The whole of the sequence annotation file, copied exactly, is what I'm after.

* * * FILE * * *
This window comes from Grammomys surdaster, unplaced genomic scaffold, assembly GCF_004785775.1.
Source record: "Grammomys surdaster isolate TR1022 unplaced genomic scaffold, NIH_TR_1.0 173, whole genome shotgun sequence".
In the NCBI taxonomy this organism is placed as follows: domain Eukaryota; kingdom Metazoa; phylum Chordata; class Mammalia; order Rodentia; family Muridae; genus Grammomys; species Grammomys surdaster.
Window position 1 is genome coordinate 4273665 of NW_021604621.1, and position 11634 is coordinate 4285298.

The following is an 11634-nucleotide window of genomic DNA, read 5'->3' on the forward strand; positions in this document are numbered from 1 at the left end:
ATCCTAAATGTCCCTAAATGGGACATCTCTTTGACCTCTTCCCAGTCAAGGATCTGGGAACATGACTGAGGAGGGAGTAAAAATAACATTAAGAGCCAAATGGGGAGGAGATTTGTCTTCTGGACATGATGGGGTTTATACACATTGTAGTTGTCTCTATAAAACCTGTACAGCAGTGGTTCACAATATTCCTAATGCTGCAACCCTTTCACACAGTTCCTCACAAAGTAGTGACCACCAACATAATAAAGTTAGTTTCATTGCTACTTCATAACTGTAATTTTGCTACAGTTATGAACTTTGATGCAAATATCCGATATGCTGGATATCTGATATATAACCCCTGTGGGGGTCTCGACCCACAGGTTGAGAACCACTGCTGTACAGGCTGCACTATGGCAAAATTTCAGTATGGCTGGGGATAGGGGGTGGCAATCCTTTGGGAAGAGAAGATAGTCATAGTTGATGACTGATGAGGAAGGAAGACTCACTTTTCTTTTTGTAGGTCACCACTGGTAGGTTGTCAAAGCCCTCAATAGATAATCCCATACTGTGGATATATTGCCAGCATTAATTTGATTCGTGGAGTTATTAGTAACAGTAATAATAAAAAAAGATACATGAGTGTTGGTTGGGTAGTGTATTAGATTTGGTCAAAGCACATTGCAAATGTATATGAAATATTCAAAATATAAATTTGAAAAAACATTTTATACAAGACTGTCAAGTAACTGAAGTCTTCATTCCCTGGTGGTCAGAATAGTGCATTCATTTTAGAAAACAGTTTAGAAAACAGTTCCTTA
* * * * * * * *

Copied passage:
This window comes from Grammomys surdaster, unplaced genomic scaffold, assembly GCF_004785775.1.
Source record: "Grammomys surdaster isolate TR1022 unplaced genomic scaffold, NIH_TR_1.0 173, whole genome shotgun sequence".
In the NCBI taxonomy this organism is placed as follows: domain Eukaryota; kingdom Metazoa; phylum Chordata; class Mammalia; order Rodentia; family Muridae; genus Grammomys; species Grammomys surdaster.
Window position 1 is genome coordinate 4273665 of NW_021604621.1, and position 11634 is coordinate 4285298.

The following is an 11634-nucleotide window of genomic DNA, read 5'->3' on the forward strand; positions in this document are numbered from 1 at the left end:
ATCCTAAATGTCCCTAAATGGGACATCTCTTTGACCTCTTCCCAGTCAAGGATCTGGGAACATGACTGAGGAGGGAGTAAAAATAACATTAAGAGCCAAATGGGGAGGAGATTTGTCTTCTGGACATGATGGGGTTTATACACATTGTAGTTGTCTCTATAAAACCTGTACAGCAGTGGTTCACAATATTCCTAATGCTGCAACCCTTTCACACAGTTCCTCACAAAGTAGTGACCACCAACATAATAAAGTTAGTTTCATTGCTACTTCATAACTGTAATTTTGCTACAGTTATGAACTTTGATGCAAATATCCGATATGCTGGATATCTGATATATAACCCCTGTGGGGGTCTCGACCCACAGGTTGAGAACCACTGCTGTACAGGCTGCACTATGGCAAAATTTCAGTATGGCTGGGGATAGGGGGTGGCAATCCTTTGGGAAGAGAAGATAGTCATAGTTGATGACTGATGAGGAAGGAAGACTCACTTTTCTTTTTGTAGGTCACCACTGGTAGGTTGTCAAAGCCCTCAATAGATAATCCCATACTGTGGATATATTGCCAGCATTAATTTGATTCGTGGAGTTATTAGTAACAGTAATAATAAAAAAAGATACATGAGTGTTGGTTGGGTAGTGTATTAGATTTGGTCAAAGCACATTGCAAATGTATATGAAATATTCAAAATATAAATTTGAAAAAACATTTTATACAAGACTGTCAAGTAACTGAAGTCTTCATTCCCTGGTGGTCAGAATAGTGCATTCATTTTAGAAAACAGTTTAGAAAACAGTTCCTTA